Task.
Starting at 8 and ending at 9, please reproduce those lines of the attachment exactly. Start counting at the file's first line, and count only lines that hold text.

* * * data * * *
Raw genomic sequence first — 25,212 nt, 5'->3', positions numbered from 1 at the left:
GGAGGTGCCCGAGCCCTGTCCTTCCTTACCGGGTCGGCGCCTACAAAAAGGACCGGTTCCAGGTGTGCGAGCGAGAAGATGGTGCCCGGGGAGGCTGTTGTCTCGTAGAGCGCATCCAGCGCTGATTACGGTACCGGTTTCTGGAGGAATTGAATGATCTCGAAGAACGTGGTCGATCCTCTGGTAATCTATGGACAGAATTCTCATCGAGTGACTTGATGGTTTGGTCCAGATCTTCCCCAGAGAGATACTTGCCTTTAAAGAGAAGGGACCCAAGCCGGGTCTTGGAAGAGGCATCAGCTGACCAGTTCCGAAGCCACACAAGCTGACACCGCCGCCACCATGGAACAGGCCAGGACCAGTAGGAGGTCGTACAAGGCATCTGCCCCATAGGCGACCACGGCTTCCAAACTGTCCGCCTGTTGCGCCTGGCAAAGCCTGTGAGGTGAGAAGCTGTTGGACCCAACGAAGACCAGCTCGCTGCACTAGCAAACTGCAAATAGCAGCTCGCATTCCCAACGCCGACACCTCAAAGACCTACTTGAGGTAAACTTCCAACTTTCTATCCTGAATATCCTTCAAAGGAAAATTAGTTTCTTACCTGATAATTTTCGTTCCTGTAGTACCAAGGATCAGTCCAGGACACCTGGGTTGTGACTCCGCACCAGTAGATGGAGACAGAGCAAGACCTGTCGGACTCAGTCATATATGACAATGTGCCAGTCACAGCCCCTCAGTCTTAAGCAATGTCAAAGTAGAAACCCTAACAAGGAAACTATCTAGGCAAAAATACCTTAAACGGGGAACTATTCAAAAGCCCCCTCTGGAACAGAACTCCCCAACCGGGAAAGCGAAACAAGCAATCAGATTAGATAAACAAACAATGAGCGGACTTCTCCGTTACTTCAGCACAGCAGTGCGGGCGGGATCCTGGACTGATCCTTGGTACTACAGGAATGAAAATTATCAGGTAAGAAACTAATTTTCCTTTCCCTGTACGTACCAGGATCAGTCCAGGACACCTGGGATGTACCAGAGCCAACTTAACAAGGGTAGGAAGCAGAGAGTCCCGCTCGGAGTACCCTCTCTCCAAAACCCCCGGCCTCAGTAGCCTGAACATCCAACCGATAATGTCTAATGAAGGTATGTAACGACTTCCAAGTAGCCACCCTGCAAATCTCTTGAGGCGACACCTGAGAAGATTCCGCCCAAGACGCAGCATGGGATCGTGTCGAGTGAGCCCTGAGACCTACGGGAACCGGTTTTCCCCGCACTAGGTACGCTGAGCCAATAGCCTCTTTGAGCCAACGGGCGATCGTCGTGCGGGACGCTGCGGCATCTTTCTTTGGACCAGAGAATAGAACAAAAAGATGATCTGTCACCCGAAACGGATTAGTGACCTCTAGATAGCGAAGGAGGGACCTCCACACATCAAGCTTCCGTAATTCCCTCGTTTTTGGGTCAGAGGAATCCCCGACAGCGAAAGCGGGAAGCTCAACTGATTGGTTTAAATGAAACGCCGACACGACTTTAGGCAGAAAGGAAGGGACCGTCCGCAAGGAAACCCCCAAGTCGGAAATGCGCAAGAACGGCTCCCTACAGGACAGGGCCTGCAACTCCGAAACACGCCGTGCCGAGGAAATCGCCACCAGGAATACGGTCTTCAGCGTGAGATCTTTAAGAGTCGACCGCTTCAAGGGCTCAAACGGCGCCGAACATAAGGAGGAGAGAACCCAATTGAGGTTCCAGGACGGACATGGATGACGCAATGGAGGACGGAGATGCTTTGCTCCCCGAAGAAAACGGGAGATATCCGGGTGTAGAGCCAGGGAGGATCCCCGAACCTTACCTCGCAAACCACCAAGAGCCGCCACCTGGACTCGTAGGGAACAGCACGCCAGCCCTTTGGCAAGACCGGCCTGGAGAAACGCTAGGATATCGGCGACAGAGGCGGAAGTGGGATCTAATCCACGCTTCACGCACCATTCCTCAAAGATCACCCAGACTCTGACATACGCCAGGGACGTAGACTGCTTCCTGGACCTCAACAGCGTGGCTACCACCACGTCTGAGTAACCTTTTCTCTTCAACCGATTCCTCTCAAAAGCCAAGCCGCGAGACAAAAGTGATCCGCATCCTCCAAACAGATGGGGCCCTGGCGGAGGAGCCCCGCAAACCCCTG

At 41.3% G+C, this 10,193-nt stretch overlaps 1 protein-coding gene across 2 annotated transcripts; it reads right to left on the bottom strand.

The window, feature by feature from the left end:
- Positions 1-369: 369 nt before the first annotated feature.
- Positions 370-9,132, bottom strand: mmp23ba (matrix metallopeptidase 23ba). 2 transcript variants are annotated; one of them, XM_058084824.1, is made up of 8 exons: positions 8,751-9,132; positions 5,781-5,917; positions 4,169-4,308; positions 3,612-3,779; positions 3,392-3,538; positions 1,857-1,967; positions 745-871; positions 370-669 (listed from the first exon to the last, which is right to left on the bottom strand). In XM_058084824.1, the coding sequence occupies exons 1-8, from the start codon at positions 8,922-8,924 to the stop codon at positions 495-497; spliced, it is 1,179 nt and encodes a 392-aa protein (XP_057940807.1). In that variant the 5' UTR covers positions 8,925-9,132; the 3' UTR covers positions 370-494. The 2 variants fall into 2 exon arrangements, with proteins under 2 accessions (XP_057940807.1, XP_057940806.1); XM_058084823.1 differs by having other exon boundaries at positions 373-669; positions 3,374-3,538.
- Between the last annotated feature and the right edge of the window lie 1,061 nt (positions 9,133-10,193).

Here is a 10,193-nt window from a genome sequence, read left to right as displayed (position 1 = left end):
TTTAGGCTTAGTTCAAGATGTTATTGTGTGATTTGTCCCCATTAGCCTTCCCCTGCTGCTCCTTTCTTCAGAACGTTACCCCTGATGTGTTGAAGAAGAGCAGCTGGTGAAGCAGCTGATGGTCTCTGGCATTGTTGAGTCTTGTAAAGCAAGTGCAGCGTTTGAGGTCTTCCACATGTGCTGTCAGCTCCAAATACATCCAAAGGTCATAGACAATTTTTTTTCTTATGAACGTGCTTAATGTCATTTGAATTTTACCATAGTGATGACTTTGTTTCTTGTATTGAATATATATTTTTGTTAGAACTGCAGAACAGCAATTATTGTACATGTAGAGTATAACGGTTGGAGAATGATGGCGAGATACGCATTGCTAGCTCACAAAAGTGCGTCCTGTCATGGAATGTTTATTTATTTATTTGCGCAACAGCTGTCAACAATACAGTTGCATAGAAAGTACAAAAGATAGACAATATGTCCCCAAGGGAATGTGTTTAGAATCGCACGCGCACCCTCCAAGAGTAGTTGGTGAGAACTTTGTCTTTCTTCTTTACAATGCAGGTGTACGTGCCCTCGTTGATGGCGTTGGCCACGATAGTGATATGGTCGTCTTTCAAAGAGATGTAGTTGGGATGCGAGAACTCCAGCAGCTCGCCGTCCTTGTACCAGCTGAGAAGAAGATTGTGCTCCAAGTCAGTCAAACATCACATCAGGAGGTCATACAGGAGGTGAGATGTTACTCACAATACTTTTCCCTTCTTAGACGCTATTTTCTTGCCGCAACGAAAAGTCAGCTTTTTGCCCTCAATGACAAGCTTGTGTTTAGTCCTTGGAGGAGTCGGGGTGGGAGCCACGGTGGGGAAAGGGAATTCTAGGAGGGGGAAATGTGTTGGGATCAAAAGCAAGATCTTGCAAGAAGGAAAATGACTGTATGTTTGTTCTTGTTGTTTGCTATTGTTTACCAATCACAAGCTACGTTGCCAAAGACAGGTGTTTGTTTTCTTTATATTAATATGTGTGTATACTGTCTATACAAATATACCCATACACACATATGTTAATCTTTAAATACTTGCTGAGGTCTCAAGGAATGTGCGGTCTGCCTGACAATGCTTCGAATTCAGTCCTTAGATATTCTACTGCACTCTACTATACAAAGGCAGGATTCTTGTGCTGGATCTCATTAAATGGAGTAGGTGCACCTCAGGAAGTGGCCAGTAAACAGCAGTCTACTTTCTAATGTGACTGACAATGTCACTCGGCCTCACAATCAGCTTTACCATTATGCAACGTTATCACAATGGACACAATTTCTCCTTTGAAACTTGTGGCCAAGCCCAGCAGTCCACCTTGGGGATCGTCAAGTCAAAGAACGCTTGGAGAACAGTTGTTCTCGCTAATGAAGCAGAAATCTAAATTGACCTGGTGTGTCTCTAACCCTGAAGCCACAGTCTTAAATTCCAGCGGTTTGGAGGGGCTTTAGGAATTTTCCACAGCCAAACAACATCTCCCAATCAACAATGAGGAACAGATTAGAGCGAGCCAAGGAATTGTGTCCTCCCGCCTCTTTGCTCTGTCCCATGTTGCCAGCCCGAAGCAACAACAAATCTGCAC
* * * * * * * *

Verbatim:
Here is a 10,193-nt window from a genome sequence, read left to right as displayed (position 1 = left end):
TTTAGGCTTAGTTCAAGATGTTATTGTGTGATTTGTCCCCATTAGCCTTCCCCTGCTGCTCCTTTCTTCAGAACGTTACCCCTGATGTGTTGAAGAAGAGCAGCTGGTGAAGCAGCTGATGGTCTCTGGCATTGTTGAGTCTTGTAAAGCAAGTGCAGCGTTTGAGGTCTTCCACATGTGCTGTCAGCTCCAAATACATCCAAAGGTCATAGACAATTTTTTTTCTTATGAACGTGCTTAATGTCATTTGAATTTTACCATAGTGATGACTTTGTTTCTTGTATTGAATATATATTTTTGTTAGAACTGCAGAACAGCAATTATTGTACATGTAGAGTATAACGGTTGGAGAATGATGGCGAGATACGCATTGCTAGCTCACAAAAGTGCGTCCTGTCATGGAATGTTTATTTATTTATTTGCGCAACAGCTGTCAACAATACAGTTGCATAGAAAGTACAAAAGATAGACAATATGTCCCCAAGGGAATGTGTTTAGAATCGCACGCGCACCCTCCAAGAGTAGTTGGTGAGAACTTTGTCTTTCTTCTTTACAATGCAGGTGTACGTGCCCTCGTTGATGGCGTTGGCCACGATAGTGATATGGTCGTCTTTCAAAGAGATGTAGTTGGGATGCGAGAACTCCAGCAGCTCGCCGTCCTTGTACCAGCTGAGAAGAAGATTGTGCTCCAAGTCAGTCAAACATCACATCAGGAGGTCATACAGGAGGTGAGATGTTACTCACAATACTTTTCCCTTCTTAGACGCTATTTTCTTGCCGCAACGAAAAGTCAGCTTTTTGCCCTCAATGACAAGCTTGTGTTTAGTCCTTGGAGGAGTCGGGGTGGGAGCCACGGTGGGGAAAGGGAATTCTAGGAGGGGGAAATGTGTTGGGATCAAAAGCAAGATCTTGCAAGAAGGAAAATGACTGTATGTTTGTTCTTGTTGTTTGCTATTGTTTACCAATCACAAGCTACGTTGCCAAAGACAGGTGTTTGTTTTCTTTATATTAATATGTGTGTATACTGTCTATACAAATATACCCATACACACATATGTTAATCTTTAAATACTTGCTGAGGTCTCAAGGAATGTGCGGTCTGCCTGACAATGCTTCGAATTCAGTCCTTAGATATTCTACTGCACTCTACTATACAAAGGCAGGATTCTTGTGCTGGATCTCATTAAATGGAGTAGGTGCACCTCAGGAAGTGGCCAGTAAACAGCAGTCTACTTTCTAATGTGACTGACAATGTCACTCGGCCTCACAATCAGCTTTACCATTATGCAACGTTATCACAATGGACACAATTTCTCCTTTGAAACTTGTGGCCAAGCCCAGCAGTCCACCTTGGGGATCGTCAAGTCAAAGAACGCTTGGAGAACAGTTGTTCTCGCTAATGAAGCAGAAATCTAAATTGACCTGGTGTGTCTCTAACCCTGAAGCCACAGTCTTAAATTCCAGCGGTTTGGAGGGGCTTTAGGAATTTTCCACAGCCAAACAACATCTCCCAATCAACAATGAGGAACAGATTAGAGCGAGCCAAGGAATTGTGTCCTCCCGCCTCTTTGCTCTGTCCCATGTTGCCAGCCCGAAGCAACAACAAATCTGCAC